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This seems like a completely useless information but i would like to know if there is some kind of mechanism which lets me get the approximate vegetation of a location.

I want to know if I am inside a City, or in a desert, or if I'm currently in the woods, or on the see.

Also is there a chance to get the nearest lake of sea?

This seems a bit of an odd question...and I hope you understand what I'm looking for.

Thank you very much

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closed as unclear what you're asking by Matt Lacey, Ram kiran, CodeCaster, Szymon, RKN Mar 4 '14 at 9:44

Please clarify your specific problem or add additional details to highlight exactly what you need. As it's currently written, it’s hard to tell exactly what you're asking. See the How to Ask page for help clarifying this question. If this question can be reworded to fit the rules in the help center, please edit the question.

There might be, but not using the current Google Map APIs –  Eli Algranti Oct 24 '12 at 22:39
For the forest, maybe you could try to extract color statistics from a map showing where you are. A simple test would be "If the green is the dominant color in the map around me, there is more chance that I am currently in a forest than in a city". If you manage to extract that information from a location, you could build a statistical approach to make your results more consistent. –  yumyum Oct 24 '12 at 22:47
how is this an android question? –  toadzky Oct 24 '12 at 22:49
I want to do this on a Android phone. @yumyum - that was an idea i tried to follow but i hopped there would be an elegant or even built in way of doing it –  Johnnycube Oct 24 '12 at 23:01

1 Answer 1

up vote 2 down vote accepted

This is difficult to do because of a lack of readily available data accessible from Android, but I think your best bet is to use a crowd-sourced dataset such as OpenStreetMap (OSM).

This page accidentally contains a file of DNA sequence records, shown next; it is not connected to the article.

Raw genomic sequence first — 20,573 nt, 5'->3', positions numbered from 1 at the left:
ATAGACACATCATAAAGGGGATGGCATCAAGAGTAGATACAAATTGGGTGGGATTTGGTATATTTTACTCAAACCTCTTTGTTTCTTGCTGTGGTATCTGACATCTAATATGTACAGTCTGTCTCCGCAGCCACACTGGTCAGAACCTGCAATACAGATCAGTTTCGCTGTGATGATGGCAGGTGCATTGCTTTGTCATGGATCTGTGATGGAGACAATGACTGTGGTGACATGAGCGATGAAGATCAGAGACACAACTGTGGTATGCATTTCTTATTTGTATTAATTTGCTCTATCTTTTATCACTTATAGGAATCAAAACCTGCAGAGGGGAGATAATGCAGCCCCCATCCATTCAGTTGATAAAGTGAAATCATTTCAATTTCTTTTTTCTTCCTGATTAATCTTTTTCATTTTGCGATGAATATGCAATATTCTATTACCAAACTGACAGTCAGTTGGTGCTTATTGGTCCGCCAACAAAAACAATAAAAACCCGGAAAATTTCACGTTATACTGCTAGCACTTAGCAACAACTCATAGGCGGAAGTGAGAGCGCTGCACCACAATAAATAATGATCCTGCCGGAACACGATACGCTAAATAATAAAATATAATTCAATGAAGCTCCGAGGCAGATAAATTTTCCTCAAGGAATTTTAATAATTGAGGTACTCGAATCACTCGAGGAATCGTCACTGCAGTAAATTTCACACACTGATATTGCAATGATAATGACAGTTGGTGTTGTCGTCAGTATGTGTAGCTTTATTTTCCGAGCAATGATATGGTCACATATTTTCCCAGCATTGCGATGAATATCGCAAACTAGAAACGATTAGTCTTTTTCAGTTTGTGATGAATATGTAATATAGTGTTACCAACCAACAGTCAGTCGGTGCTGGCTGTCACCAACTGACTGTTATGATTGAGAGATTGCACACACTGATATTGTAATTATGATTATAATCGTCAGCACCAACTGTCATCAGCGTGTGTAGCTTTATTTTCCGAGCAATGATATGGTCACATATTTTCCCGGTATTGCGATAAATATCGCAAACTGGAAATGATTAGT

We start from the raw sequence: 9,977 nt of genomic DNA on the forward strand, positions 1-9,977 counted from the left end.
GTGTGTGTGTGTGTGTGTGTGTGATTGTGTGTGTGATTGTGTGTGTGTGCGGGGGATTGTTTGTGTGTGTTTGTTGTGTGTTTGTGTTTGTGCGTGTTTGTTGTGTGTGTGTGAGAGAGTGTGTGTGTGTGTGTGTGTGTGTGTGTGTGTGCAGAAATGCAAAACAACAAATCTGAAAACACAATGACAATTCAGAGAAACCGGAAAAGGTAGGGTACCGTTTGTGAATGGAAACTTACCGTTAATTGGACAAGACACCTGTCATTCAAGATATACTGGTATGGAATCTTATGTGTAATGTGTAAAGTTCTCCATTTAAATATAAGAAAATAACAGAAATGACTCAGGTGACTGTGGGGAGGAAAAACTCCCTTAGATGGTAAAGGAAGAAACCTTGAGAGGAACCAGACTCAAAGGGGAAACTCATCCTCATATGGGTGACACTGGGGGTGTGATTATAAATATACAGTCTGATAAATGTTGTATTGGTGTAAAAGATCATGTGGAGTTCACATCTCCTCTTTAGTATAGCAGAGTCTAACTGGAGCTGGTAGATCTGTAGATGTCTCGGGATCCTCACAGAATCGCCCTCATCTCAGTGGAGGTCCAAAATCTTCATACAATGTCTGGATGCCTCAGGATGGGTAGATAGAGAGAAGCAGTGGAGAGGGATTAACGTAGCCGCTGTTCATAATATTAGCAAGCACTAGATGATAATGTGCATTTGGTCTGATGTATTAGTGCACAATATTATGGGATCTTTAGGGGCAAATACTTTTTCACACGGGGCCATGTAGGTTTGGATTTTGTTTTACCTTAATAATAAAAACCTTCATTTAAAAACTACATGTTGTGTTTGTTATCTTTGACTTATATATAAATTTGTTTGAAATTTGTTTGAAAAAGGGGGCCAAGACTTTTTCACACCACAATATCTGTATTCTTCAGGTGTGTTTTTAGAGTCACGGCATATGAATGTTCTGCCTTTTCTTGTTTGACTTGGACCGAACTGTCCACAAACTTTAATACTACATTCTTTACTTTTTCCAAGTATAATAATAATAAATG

You'd need to set up your own spatial database (e.g., PostGIS) and import OSM data into the database.

OSM standardizes multiple vegetation label types, including:

  • natural=bare_rock
  • natural=fell
  • natural=glacier
  • landuse=grass
  • natural=grassland
  • natural=heath
  • natural=mud
  • natural=screen
  • natural=sand
  • natural=scrub
  • natural=tree
  • natural=wetland
  • natural=wood.

See the OSM - Natural - Land Cover wiki page for more detail on OSM labels of vegetation.

Then, you'd create a server-side API (hosted in a web server such as Tomcat or Glassfish) to receive the mobile phone's current location, do a spatial query via PostGIS to determine the polygon and natural land cover type (i.e., vegetation) the phone's location lies within, and return the vegetation type to the phone.

Another option is to use ESRI shape files instead of OSM data, and load this data into the PostGIS database.

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I ended up using this approach. Ty! –  Johnnycube Dec 3 '12 at 14:04

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